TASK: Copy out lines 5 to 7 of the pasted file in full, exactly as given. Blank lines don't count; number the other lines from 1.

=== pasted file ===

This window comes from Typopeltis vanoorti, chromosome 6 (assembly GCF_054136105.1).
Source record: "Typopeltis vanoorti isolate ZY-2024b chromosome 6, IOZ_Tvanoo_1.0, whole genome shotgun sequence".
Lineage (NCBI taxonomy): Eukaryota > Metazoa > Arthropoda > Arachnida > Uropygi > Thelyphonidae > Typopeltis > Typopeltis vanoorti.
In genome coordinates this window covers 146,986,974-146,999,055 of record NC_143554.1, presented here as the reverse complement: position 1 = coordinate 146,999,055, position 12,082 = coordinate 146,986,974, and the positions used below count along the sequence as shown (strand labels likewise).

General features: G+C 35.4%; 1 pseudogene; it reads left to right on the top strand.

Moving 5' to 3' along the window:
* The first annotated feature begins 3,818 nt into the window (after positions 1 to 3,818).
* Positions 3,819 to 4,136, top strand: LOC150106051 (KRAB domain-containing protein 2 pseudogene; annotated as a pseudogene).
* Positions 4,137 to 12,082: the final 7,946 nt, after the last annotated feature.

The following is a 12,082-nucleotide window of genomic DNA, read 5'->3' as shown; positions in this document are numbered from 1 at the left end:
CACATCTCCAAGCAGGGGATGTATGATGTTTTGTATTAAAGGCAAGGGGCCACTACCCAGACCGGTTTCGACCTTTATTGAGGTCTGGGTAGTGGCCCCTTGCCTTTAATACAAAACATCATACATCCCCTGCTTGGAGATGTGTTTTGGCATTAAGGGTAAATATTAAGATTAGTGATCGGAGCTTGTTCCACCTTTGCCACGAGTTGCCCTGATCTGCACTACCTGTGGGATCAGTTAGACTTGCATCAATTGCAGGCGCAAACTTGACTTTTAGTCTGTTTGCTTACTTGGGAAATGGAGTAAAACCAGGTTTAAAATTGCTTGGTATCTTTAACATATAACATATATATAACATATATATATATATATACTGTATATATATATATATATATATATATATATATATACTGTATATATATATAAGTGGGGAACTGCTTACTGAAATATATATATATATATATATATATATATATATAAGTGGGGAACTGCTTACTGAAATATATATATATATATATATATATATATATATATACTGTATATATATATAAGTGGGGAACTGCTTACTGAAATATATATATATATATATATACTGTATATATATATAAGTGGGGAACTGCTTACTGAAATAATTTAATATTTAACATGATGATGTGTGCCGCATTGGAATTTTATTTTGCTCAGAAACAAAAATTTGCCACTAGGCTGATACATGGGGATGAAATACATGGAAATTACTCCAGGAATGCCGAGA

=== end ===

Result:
General features: G+C 35.4%; 1 pseudogene; it reads left to right on the top strand.

Moving 5' to 3' along the window:
* The first annotated feature begins 3,818 nt into the window (after positions 1 to 3,818).